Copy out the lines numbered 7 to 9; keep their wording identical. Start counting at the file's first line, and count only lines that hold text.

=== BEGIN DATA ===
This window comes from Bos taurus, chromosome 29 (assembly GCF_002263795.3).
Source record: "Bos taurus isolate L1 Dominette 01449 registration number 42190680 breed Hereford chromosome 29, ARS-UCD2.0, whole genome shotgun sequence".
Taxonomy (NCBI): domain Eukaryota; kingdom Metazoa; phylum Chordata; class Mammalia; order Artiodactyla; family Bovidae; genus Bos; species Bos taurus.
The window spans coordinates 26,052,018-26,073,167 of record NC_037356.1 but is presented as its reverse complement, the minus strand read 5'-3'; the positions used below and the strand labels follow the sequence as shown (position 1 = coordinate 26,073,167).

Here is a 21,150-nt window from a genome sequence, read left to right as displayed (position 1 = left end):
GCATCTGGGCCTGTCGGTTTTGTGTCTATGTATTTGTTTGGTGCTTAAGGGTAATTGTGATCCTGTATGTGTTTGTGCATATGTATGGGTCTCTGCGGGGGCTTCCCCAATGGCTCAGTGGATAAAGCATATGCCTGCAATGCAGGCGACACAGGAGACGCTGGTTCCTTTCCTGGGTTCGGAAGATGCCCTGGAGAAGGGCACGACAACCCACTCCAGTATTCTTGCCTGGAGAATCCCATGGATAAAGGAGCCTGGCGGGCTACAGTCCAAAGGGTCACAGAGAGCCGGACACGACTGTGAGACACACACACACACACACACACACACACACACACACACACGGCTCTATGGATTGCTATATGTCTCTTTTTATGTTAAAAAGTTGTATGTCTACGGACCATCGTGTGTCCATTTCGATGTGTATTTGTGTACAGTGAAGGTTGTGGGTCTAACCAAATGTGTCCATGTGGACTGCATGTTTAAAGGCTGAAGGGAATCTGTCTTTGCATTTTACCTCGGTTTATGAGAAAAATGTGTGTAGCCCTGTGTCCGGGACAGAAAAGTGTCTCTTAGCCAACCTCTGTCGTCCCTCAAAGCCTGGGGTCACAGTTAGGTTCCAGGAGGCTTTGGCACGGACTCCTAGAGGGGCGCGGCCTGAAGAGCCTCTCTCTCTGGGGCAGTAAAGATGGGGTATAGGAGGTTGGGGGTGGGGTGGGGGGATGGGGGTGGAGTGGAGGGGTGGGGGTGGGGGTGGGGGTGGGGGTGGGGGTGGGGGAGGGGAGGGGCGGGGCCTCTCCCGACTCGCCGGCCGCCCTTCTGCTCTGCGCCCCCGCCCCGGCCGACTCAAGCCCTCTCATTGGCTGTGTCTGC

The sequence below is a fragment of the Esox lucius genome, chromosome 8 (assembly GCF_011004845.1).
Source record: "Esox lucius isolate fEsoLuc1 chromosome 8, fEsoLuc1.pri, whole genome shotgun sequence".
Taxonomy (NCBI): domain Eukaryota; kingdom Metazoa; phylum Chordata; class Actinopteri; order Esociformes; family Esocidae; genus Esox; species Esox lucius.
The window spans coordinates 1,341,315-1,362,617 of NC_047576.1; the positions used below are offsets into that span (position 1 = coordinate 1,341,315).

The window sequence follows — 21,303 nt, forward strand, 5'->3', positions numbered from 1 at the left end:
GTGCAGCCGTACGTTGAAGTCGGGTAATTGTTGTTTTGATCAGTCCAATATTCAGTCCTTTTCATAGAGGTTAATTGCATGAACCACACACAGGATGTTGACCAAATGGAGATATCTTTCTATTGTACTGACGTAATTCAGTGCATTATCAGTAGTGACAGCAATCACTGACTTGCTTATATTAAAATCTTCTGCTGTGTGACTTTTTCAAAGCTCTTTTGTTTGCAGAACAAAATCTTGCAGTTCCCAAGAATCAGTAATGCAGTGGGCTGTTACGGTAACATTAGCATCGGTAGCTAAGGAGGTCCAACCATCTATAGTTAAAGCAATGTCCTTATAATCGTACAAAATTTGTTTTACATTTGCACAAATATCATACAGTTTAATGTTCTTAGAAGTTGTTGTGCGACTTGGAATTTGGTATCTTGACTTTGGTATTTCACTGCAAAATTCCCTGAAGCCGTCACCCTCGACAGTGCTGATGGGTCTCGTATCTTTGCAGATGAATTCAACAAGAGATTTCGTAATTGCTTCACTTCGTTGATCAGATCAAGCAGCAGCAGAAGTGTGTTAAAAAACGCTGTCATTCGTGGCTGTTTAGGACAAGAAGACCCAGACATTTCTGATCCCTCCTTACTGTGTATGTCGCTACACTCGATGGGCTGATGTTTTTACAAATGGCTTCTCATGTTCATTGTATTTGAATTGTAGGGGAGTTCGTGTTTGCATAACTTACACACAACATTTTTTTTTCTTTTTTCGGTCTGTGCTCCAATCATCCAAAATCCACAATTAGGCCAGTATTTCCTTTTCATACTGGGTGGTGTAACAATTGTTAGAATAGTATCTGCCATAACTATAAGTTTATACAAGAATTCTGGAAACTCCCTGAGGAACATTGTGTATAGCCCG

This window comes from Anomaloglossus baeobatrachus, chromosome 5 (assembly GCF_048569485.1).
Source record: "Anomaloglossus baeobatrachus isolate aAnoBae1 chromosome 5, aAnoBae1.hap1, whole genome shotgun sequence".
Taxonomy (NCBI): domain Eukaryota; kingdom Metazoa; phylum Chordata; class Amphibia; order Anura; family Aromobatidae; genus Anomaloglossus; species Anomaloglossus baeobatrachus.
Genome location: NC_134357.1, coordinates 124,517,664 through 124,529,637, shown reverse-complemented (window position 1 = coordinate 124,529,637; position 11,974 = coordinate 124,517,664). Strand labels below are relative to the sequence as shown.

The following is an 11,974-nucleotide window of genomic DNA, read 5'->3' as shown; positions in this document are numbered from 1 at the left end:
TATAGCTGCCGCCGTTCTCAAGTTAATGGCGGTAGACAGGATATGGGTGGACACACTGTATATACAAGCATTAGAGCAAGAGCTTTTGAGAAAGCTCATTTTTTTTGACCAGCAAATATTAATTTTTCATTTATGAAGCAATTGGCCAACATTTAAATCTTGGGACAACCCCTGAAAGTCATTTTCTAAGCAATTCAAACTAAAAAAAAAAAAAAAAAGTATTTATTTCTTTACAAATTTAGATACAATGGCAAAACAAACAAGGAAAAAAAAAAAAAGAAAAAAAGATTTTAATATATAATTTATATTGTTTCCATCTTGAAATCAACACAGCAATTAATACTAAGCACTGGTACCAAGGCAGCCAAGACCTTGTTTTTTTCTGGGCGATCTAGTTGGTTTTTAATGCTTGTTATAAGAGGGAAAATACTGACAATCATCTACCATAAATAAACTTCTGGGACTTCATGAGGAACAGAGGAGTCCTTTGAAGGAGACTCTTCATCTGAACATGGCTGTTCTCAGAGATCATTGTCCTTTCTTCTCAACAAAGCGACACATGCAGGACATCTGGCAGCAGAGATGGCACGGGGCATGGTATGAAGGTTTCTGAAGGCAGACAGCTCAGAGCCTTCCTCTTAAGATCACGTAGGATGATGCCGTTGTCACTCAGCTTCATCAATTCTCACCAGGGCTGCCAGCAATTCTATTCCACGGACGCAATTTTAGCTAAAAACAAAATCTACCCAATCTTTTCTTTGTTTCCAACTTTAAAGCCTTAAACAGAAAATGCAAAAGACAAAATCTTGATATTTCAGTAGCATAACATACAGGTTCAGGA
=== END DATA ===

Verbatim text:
The sequence below is a fragment of the Esox lucius genome, chromosome 8 (assembly GCF_011004845.1).
Source record: "Esox lucius isolate fEsoLuc1 chromosome 8, fEsoLuc1.pri, whole genome shotgun sequence".
Taxonomy (NCBI): domain Eukaryota; kingdom Metazoa; phylum Chordata; class Actinopteri; order Esociformes; family Esocidae; genus Esox; species Esox lucius.